A Murdoch Children's Research Institute (MCRI) led project that aims to reduce tooth decay by developing a new strategy to improve nutrition in early childhood has secured federal funding.

MCRI'S Dr Mihiri Silva has secured a Medical Research Future Fund (MRFF) grant that will look at how poor diet and sugar and bacteria in the mouth causes tooth decay to deliver urgently needed intervention changes to improve childhood oral health.

Tooth decay is the most common oral health disease worldwide, affecting more than a third of Australian children about to start school.

The Infant2Child project will integrate oral health promotion into an already established early life dietary and feeding intervention, INFANT, that has been shown to improve eating habits in children across Victoria. The research team will then evaluate the impact of the modified program on dental health outcomes at preschool age.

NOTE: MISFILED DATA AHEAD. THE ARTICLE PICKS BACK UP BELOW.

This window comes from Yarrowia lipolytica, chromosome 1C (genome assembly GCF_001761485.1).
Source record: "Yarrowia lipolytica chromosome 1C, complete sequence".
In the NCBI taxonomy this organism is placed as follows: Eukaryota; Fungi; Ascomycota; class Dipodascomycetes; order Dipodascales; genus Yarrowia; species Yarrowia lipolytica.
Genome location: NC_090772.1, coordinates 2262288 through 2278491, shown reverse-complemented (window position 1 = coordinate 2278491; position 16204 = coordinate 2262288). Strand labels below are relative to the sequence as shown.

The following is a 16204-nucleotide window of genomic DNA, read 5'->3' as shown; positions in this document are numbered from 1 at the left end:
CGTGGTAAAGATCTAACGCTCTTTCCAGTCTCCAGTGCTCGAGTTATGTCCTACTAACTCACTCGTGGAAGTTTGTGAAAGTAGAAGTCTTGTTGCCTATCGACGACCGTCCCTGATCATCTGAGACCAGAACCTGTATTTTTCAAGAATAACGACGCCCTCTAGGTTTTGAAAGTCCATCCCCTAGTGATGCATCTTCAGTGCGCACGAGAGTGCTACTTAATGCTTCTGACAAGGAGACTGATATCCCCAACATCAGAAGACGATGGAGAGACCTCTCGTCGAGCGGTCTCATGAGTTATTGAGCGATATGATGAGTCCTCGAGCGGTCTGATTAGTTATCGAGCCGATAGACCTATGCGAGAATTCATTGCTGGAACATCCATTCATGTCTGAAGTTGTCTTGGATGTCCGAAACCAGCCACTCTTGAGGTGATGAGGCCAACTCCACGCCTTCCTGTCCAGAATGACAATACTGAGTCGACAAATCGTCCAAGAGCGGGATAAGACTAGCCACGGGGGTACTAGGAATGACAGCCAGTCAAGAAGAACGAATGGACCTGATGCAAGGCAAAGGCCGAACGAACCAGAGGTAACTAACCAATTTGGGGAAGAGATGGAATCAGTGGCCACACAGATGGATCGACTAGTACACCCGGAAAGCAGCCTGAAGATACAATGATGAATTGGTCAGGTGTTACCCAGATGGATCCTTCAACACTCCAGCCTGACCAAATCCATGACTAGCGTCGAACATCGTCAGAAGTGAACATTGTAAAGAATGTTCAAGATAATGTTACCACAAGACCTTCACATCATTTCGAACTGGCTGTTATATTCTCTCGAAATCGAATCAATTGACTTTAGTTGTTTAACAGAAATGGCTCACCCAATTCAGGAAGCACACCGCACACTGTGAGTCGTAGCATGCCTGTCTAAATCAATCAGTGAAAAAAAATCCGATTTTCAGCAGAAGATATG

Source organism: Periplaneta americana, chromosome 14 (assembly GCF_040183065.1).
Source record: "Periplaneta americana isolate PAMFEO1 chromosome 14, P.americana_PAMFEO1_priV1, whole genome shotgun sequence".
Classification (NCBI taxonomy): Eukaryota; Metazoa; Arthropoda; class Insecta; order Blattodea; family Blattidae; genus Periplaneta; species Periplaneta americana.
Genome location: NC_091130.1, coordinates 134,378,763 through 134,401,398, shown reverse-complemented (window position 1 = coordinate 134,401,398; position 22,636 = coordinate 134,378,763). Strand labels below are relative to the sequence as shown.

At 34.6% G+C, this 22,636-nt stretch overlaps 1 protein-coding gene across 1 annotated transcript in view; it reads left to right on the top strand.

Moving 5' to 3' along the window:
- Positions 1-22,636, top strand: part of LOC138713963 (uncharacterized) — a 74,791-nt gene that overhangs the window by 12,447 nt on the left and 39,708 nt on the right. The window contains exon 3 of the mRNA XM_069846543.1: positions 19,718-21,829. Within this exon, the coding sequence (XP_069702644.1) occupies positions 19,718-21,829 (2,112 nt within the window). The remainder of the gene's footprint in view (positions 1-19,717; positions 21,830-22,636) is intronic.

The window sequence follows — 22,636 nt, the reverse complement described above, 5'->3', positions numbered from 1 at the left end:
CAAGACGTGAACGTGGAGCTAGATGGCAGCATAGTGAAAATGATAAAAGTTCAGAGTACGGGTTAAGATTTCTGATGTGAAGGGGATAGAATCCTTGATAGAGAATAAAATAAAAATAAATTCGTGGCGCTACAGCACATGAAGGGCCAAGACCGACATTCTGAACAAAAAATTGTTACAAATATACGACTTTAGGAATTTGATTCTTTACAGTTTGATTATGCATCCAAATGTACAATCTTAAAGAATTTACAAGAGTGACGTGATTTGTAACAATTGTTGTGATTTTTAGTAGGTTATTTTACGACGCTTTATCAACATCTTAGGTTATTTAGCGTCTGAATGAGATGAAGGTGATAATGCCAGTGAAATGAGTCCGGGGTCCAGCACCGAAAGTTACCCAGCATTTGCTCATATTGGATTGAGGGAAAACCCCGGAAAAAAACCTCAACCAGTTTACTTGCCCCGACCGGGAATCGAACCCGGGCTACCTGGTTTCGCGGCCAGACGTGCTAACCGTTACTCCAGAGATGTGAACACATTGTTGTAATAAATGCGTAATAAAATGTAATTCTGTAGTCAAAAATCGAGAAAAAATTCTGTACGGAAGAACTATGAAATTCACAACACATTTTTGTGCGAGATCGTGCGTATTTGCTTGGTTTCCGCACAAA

Dr Silva, also a senior lecturer at the University of Melbourne's Melbourne Dental School, said tooth decay was almost entirely preventable.

"Dietary and dental habits are established early in life, particularly during the first 2000 days – a unique, time-limited opportunity for early intervention," she said.

"By repurposing an already successful intervention this study will deliver an urgently needed preventive strategy to improve oral health of all pre-schoolers, and also help us develop additional ways to target children with the greatest likelihood of developing tooth decay."

The $1.3 million grant was announced under the Maternal Health and the First 2000 Days; Exercise and Nutrition; Early Childhood MRFF scheme.

Participating project institutions also include the University of Melbourne, Deakin University, Dental Health Services Victoria, LaTrobe University and the University of Sydney.